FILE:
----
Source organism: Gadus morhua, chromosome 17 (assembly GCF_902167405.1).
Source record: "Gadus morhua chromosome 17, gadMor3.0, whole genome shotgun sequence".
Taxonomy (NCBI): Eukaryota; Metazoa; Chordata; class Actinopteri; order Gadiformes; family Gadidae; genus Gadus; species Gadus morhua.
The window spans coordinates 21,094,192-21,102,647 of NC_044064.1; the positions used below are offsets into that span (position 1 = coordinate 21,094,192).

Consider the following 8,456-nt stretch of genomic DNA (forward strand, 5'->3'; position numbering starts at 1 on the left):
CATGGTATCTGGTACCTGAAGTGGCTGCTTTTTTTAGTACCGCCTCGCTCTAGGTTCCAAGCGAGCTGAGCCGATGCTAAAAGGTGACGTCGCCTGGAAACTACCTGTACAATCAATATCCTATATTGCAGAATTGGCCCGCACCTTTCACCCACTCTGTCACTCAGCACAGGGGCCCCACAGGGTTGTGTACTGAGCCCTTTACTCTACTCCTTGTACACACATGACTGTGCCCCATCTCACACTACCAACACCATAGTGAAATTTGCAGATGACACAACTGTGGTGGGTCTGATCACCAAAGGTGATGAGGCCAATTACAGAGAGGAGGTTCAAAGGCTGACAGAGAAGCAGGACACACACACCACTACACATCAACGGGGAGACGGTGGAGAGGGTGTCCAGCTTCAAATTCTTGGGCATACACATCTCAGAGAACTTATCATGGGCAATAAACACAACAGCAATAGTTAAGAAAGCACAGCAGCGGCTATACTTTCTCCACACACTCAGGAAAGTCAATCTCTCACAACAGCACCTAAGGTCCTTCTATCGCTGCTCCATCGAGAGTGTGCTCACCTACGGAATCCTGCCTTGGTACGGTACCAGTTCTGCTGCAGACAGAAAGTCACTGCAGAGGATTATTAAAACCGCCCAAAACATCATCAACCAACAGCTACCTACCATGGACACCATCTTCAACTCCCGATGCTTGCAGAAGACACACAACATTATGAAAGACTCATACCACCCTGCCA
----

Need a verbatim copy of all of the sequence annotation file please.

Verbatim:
Source organism: Gadus morhua, chromosome 17 (assembly GCF_902167405.1).
Source record: "Gadus morhua chromosome 17, gadMor3.0, whole genome shotgun sequence".
Taxonomy (NCBI): Eukaryota; Metazoa; Chordata; class Actinopteri; order Gadiformes; family Gadidae; genus Gadus; species Gadus morhua.
The window spans coordinates 21,094,192-21,102,647 of NC_044064.1; the positions used below are offsets into that span (position 1 = coordinate 21,094,192).

Consider the following 8,456-nt stretch of genomic DNA (forward strand, 5'->3'; position numbering starts at 1 on the left):
CATGGTATCTGGTACCTGAAGTGGCTGCTTTTTTTAGTACCGCCTCGCTCTAGGTTCCAAGCGAGCTGAGCCGATGCTAAAAGGTGACGTCGCCTGGAAACTACCTGTACAATCAATATCCTATATTGCAGAATTGGCCCGCACCTTTCACCCACTCTGTCACTCAGCACAGGGGCCCCACAGGGTTGTGTACTGAGCCCTTTACTCTACTCCTTGTACACACATGACTGTGCCCCATCTCACACTACCAACACCATAGTGAAATTTGCAGATGACACAACTGTGGTGGGTCTGATCACCAAAGGTGATGAGGCCAATTACAGAGAGGAGGTTCAAAGGCTGACAGAGAAGCAGGACACACACACCACTACACATCAACGGGGAGACGGTGGAGAGGGTGTCCAGCTTCAAATTCTTGGGCATACACATCTCAGAGAACTTATCATGGGCAATAAACACAACAGCAATAGTTAAGAAAGCACAGCAGCGGCTATACTTTCTCCACACACTCAGGAAAGTCAATCTCTCACAACAGCACCTAAGGTCCTTCTATCGCTGCTCCATCGAGAGTGTGCTCACCTACGGAATCCTGCCTTGGTACGGTACCAGTTCTGCTGCAGACAGAAAGTCACTGCAGAGGATTATTAAAACCGCCCAAAACATCATCAACCAACAGCTACCTACCATGGACACCATCTTCAACTCCCGATGCTTGCAGAAGACACACAACATTATGAAAGACTCATACCACCCTGCCA